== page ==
As cladding tests go nationwide, controversies surrounding the Grenfell scandal just seem to get worse

Grenfell tower
Tom Coburg

In the aftermath of the Grenfell Tower fire, around 800 households have been evacuated from tower blocks in Camden, where possible cladding problems and fire risks have been identified. Meanwhile, hospital buildings across England are also being investigated for possible cladding problems and fire risks. As well as other high-rise buildings, including offices and schools.

It also appears that Kensington and Chelsea Council considered a 2014 proposal to demolish the Grenfell Tower block by the same contractor who was later appointed to the refurbishment project. And a report provides evidence that politicians were warned of the dangers of external cladding as far back as 1999.

Camden evacuation

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Over 800 households have been evacuated from tower blocks on the Chalcots estate in the London borough of Camden. This drastic action was taken on the advice of the London Fire Brigade and after tests on cladding were undertaken. The council said it would immediately begin removing the cladding from the five towers on the estate.

Although the exact cladding and insulation installed on the flats are different to that on the Grenfell Tower, the contractors and sub-contractors are the same. Rydon was the main contractor for both sites and Harley Curtain Walls (now Harley Facades) installed the cladding. There are also claims that the panels installed were not in accordance with the original specifications. The council is now seeking legal advice.

NHS hospitals investigated

Meanwhile, NHS Improvement has written to around 200 NHS Trusts in England, asking that they check tall buildings for cladding and insulation materials similar to those installed on the Grenfell Tower.

Rydon also managed major projects for hospitals, including Lymington Hospital and Swindon Health Centre.

Council considered Grenfell demolition

In October 2012, Kensington & Chelsea Borough Council submitted a planning application [pdf] for a Grenfell Tower refurbishment project. Planning permission was subsequently granted in January 2014. And in September 2014, the project was lodged with the council’s Planning & Building Control department. But in May 2014, a proposal to demolish Grenfell Tower was also lodged. And the agent named to manage that demolition, had it proceeded, was Rydon Maintenance Ltd, part of the Rydon Group. Rydon was later awarded the Grenfell refurbishment contract, including oversight of cladding installation via sub-contractor Harley Facades (formerly Harley Curtain Wall).

The obvious questions here are:

  1. Why in 2014 did the council consider demolishing Grenfell Tower?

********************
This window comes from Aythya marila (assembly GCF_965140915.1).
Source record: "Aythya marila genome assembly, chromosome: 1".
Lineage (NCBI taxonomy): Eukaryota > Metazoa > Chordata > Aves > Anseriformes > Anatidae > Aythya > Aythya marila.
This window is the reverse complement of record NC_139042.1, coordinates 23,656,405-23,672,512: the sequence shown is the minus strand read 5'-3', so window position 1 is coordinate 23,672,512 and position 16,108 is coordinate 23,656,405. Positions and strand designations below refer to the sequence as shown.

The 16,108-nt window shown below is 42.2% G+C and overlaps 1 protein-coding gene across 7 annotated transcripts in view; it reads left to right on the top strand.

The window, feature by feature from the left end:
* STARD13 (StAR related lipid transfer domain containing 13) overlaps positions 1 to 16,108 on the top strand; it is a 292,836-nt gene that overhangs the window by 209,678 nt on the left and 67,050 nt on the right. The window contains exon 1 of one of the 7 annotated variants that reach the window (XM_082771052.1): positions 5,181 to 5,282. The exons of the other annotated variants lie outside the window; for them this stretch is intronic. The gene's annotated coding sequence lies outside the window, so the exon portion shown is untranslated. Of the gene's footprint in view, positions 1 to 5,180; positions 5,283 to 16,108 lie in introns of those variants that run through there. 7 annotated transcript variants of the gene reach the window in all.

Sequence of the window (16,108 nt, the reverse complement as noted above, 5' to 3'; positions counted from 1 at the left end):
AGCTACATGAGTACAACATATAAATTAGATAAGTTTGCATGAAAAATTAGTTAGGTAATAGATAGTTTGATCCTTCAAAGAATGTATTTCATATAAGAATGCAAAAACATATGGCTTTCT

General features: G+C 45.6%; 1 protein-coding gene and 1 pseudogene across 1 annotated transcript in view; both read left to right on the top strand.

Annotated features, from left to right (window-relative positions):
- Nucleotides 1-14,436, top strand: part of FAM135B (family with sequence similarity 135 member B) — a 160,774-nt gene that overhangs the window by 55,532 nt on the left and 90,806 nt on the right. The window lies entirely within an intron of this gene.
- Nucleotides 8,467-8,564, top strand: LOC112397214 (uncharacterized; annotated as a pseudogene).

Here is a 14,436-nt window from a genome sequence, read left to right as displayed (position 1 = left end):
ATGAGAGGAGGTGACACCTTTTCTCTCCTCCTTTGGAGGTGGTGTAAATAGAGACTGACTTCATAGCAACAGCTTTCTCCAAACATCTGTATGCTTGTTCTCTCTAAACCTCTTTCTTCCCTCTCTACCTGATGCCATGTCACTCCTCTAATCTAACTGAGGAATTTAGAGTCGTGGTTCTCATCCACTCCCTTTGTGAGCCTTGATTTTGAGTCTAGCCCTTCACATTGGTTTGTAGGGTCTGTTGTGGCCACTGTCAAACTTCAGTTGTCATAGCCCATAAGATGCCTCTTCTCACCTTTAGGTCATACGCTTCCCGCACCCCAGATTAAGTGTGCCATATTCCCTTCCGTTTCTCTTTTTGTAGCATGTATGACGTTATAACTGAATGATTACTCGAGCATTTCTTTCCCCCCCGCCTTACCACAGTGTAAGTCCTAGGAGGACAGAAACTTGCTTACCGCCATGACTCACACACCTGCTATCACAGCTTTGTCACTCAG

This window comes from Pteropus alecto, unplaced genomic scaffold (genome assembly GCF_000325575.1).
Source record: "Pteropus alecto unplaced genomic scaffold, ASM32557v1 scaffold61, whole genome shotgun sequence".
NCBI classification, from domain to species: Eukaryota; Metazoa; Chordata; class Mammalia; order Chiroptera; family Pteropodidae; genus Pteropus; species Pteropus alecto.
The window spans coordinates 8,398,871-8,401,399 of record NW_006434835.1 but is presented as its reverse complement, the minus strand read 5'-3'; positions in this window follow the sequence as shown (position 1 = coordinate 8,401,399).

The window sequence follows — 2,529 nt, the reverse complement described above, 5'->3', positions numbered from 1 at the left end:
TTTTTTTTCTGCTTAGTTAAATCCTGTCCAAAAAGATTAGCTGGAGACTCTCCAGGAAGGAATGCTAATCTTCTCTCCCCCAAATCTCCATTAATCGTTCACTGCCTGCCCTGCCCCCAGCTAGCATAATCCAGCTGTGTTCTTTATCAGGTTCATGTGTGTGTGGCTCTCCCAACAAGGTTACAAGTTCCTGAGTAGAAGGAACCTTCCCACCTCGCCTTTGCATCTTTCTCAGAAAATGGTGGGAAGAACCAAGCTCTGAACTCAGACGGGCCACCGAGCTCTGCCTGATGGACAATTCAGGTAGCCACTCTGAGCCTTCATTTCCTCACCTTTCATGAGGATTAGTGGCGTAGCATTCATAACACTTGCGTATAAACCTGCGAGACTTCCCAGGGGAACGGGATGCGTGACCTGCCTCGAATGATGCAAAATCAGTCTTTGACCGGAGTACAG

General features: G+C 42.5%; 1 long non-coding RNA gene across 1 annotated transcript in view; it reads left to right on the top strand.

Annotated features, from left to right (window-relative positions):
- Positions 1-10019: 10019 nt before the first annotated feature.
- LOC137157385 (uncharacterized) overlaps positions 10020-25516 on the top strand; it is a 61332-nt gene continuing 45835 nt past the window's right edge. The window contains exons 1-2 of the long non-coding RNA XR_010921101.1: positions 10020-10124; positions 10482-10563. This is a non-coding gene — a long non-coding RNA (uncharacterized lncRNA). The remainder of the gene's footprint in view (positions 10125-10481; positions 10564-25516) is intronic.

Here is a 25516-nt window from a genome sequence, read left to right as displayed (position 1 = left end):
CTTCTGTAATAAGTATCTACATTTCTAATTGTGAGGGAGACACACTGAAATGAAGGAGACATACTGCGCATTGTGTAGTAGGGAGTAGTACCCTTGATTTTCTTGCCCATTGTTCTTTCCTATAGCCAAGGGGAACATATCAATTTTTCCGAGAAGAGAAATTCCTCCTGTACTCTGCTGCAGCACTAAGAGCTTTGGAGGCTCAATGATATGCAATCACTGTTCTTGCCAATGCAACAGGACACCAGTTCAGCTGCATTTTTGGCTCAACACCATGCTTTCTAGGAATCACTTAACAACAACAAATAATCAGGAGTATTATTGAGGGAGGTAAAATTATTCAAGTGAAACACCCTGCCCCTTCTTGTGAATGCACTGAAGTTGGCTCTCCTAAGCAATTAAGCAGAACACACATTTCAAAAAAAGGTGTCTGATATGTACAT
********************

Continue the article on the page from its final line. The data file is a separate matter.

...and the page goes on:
2. And why was the refurbishment project given the go-ahead instead?

Firefighters warned politicians

Warnings about the dangers of external cladding were given almost two decades ago. In a 1999 report to the Parliamentary Select Committee on Environment, Transport and Regional Affairs, the Fire Brigades Union (FBU) highlighted the problem. In particular, it warned of fire spreading along vertical surfaces where external cladding systems were installed.

The report lists the various kinds of external cladding systems and goes on to say:

There are a number of risks that may be posed by the use of combustible, or badly installed, external cladding systems. Having said that it should be understood that cladding systems themselves are unlikely to be the first item that is ignited. They are far more likely to become involved in fire as a result of a fire in a room that has vented through the room window(s) and which is travelling up the building face. This is a common occurrence… The primary risk therefore of a cladding system is that of providing a vehicle for assisting uncontrolled fire spread up the outer face of the building, with the strong possibility of the fire re-entering the building at higher levels via windows or other unprotected areas in the face of the building. This in turn poses a threat to the life safety of the residents above the fire floor.

And this is exactly what happened at Grenfell.

The report concludes:

…in buildings over 30 metres in height all external cladding or infill panels should be inherently non combustible…

But this does not appear to be the case for Grenfell Tower.

Scope of investigations

It’s now vitally important that any refurbishment projects involving combustible cladding or similar materials be identified as a matter of urgency. This is regardless of which contractor carried out the work. This will include not just blocks of flats, but any high-rise building, such as office blocks, hotels and hospitals.

Indeed, according to data collated by Tussell, premises that may need inspecting include Bournemouth and Poole College, Queen Victoria Hospital NHS Foundation Trust, Mid Essex Hospital and Edge Hill University. A total of 34 blocks of flats in 17 local authorities have now failed fire risk tests. The government plans to examine up to 600 blocks in England, though even if cladding problems are found, evacuation will not necessarily be recommended.

The controversies surrounding the fire and the cladding continue getting worse. More and more people are being affected. And evidence that the government was warned about the dangers in 1999 means that even more questions need to be asked.

In the meantime, a comprehensive examination of documentary evidence, relating to the possible causes of the Grenfell fire, can be found here.

Get Involved!

Donate to the Grenfell Tower Appeal.

– Join the Million March on London on 1 July.

Read more from The Canary on the Grenfell Tower fire.

Featured image via Flickr

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